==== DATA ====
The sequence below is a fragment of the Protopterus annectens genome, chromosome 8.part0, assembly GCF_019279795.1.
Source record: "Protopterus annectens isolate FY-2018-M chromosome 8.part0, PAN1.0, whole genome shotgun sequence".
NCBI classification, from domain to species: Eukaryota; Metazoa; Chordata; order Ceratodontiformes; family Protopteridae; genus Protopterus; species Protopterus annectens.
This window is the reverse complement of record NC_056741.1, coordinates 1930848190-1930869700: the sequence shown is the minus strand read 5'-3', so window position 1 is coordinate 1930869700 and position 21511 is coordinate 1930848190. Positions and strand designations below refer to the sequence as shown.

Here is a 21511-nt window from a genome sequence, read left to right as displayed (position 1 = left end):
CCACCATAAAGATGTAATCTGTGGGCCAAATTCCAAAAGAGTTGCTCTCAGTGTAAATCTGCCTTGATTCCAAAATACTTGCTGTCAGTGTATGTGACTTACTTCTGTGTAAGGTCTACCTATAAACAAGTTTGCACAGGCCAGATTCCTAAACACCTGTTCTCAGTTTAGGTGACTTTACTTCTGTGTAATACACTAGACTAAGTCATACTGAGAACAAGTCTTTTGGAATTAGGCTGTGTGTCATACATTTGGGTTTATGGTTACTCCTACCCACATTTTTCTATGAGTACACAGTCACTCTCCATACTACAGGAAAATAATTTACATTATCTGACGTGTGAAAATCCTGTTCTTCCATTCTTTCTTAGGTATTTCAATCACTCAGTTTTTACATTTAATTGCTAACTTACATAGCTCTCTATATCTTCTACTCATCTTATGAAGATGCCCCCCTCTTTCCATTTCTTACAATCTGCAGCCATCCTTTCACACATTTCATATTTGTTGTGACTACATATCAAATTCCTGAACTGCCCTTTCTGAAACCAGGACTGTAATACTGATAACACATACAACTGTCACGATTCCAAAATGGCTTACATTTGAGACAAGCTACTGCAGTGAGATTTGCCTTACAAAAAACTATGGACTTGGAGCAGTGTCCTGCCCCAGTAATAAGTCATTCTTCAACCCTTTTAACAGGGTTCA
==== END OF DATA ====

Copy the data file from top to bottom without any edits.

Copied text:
The sequence below is a fragment of the Protopterus annectens genome, chromosome 8.part0, assembly GCF_019279795.1.
Source record: "Protopterus annectens isolate FY-2018-M chromosome 8.part0, PAN1.0, whole genome shotgun sequence".
NCBI classification, from domain to species: Eukaryota; Metazoa; Chordata; order Ceratodontiformes; family Protopteridae; genus Protopterus; species Protopterus annectens.
This window is the reverse complement of record NC_056741.1, coordinates 1930848190-1930869700: the sequence shown is the minus strand read 5'-3', so window position 1 is coordinate 1930869700 and position 21511 is coordinate 1930848190. Positions and strand designations below refer to the sequence as shown.

Here is a 21511-nt window from a genome sequence, read left to right as displayed (position 1 = left end):
CCACCATAAAGATGTAATCTGTGGGCCAAATTCCAAAAGAGTTGCTCTCAGTGTAAATCTGCCTTGATTCCAAAATACTTGCTGTCAGTGTATGTGACTTACTTCTGTGTAAGGTCTACCTATAAACAAGTTTGCACAGGCCAGATTCCTAAACACCTGTTCTCAGTTTAGGTGACTTTACTTCTGTGTAATACACTAGACTAAGTCATACTGAGAACAAGTCTTTTGGAATTAGGCTGTGTGTCATACATTTGGGTTTATGGTTACTCCTACCCACATTTTTCTATGAGTACACAGTCACTCTCCATACTACAGGAAAATAATTTACATTATCTGACGTGTGAAAATCCTGTTCTTCCATTCTTTCTTAGGTATTTCAATCACTCAGTTTTTACATTTAATTGCTAACTTACATAGCTCTCTATATCTTCTACTCATCTTATGAAGATGCCCCCCTCTTTCCATTTCTTACAATCTGCAGCCATCCTTTCACACATTTCATATTTGTTGTGACTACATATCAAATTCCTGAACTGCCCTTTCTGAAACCAGGACTGTAATACTGATAACACATACAACTGTCACGATTCCAAAATGGCTTACATTTGAGACAAGCTACTGCAGTGAGATTTGCCTTACAAAAAACTATGGACTTGGAGCAGTGTCCTGCCCCAGTAATAAGTCATTCTTCAACCCTTTTAACAGGGTTCA